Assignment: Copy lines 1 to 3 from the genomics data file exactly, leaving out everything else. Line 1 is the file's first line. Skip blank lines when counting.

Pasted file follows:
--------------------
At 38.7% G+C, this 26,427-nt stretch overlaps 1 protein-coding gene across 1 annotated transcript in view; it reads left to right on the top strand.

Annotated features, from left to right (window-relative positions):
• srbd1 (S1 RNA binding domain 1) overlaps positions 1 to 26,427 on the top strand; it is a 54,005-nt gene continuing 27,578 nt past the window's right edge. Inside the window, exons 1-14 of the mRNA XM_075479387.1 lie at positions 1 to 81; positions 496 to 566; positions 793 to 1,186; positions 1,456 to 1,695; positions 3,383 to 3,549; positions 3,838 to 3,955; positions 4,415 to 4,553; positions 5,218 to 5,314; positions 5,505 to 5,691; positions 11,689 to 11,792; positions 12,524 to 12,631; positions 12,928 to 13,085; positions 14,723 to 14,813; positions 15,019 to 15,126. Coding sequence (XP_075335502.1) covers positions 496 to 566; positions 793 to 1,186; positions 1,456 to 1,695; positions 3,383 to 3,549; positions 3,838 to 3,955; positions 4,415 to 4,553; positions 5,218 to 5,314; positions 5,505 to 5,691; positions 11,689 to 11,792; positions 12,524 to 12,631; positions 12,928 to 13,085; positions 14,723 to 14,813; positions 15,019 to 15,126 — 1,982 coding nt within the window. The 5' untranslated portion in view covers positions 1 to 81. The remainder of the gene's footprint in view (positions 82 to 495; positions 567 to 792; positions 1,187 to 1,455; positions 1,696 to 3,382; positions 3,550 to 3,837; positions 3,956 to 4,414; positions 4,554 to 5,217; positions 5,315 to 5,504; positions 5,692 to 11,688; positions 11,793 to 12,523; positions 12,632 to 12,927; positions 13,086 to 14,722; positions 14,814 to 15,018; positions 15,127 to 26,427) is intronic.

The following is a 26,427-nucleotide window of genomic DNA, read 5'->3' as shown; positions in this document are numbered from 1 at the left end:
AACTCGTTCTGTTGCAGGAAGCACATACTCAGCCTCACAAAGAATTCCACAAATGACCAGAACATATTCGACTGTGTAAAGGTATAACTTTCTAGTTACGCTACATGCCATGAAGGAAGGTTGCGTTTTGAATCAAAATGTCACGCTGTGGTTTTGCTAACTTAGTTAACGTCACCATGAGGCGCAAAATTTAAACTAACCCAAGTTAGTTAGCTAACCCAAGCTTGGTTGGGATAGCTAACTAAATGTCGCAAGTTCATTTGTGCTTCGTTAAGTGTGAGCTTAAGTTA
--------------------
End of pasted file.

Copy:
At 38.7% G+C, this 26,427-nt stretch overlaps 1 protein-coding gene across 1 annotated transcript in view; it reads left to right on the top strand.

Annotated features, from left to right (window-relative positions):
• srbd1 (S1 RNA binding domain 1) overlaps positions 1 to 26,427 on the top strand; it is a 54,005-nt gene continuing 27,578 nt past the window's right edge. Inside the window, exons 1-14 of the mRNA XM_075479387.1 lie at positions 1 to 81; positions 496 to 566; positions 793 to 1,186; positions 1,456 to 1,695; positions 3,383 to 3,549; positions 3,838 to 3,955; positions 4,415 to 4,553; positions 5,218 to 5,314; positions 5,505 to 5,691; positions 11,689 to 11,792; positions 12,524 to 12,631; positions 12,928 to 13,085; positions 14,723 to 14,813; positions 15,019 to 15,126. Coding sequence (XP_075335502.1) covers positions 496 to 566; positions 793 to 1,186; positions 1,456 to 1,695; positions 3,383 to 3,549; positions 3,838 to 3,955; positions 4,415 to 4,553; positions 5,218 to 5,314; positions 5,505 to 5,691; positions 11,689 to 11,792; positions 12,524 to 12,631; positions 12,928 to 13,085; positions 14,723 to 14,813; positions 15,019 to 15,126 — 1,982 coding nt within the window. The 5' untranslated portion in view covers positions 1 to 81. The remainder of the gene's footprint in view (positions 82 to 495; positions 567 to 792; positions 1,187 to 1,455; positions 1,696 to 3,382; positions 3,550 to 3,837; positions 3,956 to 4,414; positions 4,554 to 5,217; positions 5,315 to 5,504; positions 5,692 to 11,688; positions 11,793 to 12,523; positions 12,632 to 12,927; positions 13,086 to 14,722; positions 14,814 to 15,018; positions 15,127 to 26,427) is intronic.